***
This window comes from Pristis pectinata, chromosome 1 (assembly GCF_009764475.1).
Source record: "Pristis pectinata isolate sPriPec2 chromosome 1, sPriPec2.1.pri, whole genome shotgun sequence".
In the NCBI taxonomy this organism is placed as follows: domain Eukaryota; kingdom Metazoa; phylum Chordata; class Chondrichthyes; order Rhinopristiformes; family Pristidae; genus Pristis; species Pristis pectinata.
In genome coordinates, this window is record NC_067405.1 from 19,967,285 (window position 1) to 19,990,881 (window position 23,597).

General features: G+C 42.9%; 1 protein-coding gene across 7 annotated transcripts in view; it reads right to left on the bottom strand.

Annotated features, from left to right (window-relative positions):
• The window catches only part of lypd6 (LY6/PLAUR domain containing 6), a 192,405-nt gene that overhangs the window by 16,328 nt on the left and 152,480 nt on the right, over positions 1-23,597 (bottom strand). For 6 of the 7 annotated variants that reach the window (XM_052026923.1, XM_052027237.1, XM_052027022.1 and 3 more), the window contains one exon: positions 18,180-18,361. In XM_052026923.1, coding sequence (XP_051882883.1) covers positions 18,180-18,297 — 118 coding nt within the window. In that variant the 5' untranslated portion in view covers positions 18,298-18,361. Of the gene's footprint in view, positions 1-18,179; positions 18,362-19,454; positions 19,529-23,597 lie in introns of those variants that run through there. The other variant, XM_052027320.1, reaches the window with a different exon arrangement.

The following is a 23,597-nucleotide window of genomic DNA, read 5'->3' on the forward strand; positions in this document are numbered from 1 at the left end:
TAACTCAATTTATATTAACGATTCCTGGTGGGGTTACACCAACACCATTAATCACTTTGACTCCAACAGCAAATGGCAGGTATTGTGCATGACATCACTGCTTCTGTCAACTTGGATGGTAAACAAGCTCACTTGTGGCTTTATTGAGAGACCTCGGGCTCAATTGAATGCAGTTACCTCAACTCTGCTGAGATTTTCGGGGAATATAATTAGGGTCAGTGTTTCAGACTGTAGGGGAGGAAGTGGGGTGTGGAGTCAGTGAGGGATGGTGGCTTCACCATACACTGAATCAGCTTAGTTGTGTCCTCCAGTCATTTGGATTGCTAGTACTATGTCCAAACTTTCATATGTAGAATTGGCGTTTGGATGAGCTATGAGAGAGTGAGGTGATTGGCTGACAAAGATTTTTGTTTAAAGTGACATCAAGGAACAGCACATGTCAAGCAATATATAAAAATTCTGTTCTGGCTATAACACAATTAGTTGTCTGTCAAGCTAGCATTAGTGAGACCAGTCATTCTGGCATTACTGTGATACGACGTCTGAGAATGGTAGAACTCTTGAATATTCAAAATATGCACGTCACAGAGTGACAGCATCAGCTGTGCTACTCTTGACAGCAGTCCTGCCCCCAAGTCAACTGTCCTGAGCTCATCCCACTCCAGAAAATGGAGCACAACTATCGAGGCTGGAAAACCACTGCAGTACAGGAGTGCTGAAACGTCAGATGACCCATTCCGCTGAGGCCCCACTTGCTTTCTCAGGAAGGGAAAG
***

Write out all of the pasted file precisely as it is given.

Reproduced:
This window comes from Pristis pectinata, chromosome 1 (assembly GCF_009764475.1).
Source record: "Pristis pectinata isolate sPriPec2 chromosome 1, sPriPec2.1.pri, whole genome shotgun sequence".
In the NCBI taxonomy this organism is placed as follows: domain Eukaryota; kingdom Metazoa; phylum Chordata; class Chondrichthyes; order Rhinopristiformes; family Pristidae; genus Pristis; species Pristis pectinata.
In genome coordinates, this window is record NC_067405.1 from 19,967,285 (window position 1) to 19,990,881 (window position 23,597).

General features: G+C 42.9%; 1 protein-coding gene across 7 annotated transcripts in view; it reads right to left on the bottom strand.

Annotated features, from left to right (window-relative positions):
• The window catches only part of lypd6 (LY6/PLAUR domain containing 6), a 192,405-nt gene that overhangs the window by 16,328 nt on the left and 152,480 nt on the right, over positions 1-23,597 (bottom strand). For 6 of the 7 annotated variants that reach the window (XM_052026923.1, XM_052027237.1, XM_052027022.1 and 3 more), the window contains one exon: positions 18,180-18,361. In XM_052026923.1, coding sequence (XP_051882883.1) covers positions 18,180-18,297 — 118 coding nt within the window. In that variant the 5' untranslated portion in view covers positions 18,298-18,361. Of the gene's footprint in view, positions 1-18,179; positions 18,362-19,454; positions 19,529-23,597 lie in introns of those variants that run through there. The other variant, XM_052027320.1, reaches the window with a different exon arrangement.

The following is a 23,597-nucleotide window of genomic DNA, read 5'->3' on the forward strand; positions in this document are numbered from 1 at the left end:
TAACTCAATTTATATTAACGATTCCTGGTGGGGTTACACCAACACCATTAATCACTTTGACTCCAACAGCAAATGGCAGGTATTGTGCATGACATCACTGCTTCTGTCAACTTGGATGGTAAACAAGCTCACTTGTGGCTTTATTGAGAGACCTCGGGCTCAATTGAATGCAGTTACCTCAACTCTGCTGAGATTTTCGGGGAATATAATTAGGGTCAGTGTTTCAGACTGTAGGGGAGGAAGTGGGGTGTGGAGTCAGTGAGGGATGGTGGCTTCACCATACACTGAATCAGCTTAGTTGTGTCCTCCAGTCATTTGGATTGCTAGTACTATGTCCAAACTTTCATATGTAGAATTGGCGTTTGGATGAGCTATGAGAGAGTGAGGTGATTGGCTGACAAAGATTTTTGTTTAAAGTGACATCAAGGAACAGCACATGTCAAGCAATATATAAAAATTCTGTTCTGGCTATAACACAATTAGTTGTCTGTCAAGCTAGCATTAGTGAGACCAGTCATTCTGGCATTACTGTGATACGACGTCTGAGAATGGTAGAACTCTTGAATATTCAAAATATGCACGTCACAGAGTGACAGCATCAGCTGTGCTACTCTTGACAGCAGTCCTGCCCCCAAGTCAACTGTCCTGAGCTCATCCCACTCCAGAAAATGGAGCACAACTATCGAGGCTGGAAAACCACTGCAGTACAGGAGTGCTGAAACGTCAGATGACCCATTCCGCTGAGGCCCCACTTGCTTTCTCAGGAAGGGAAAG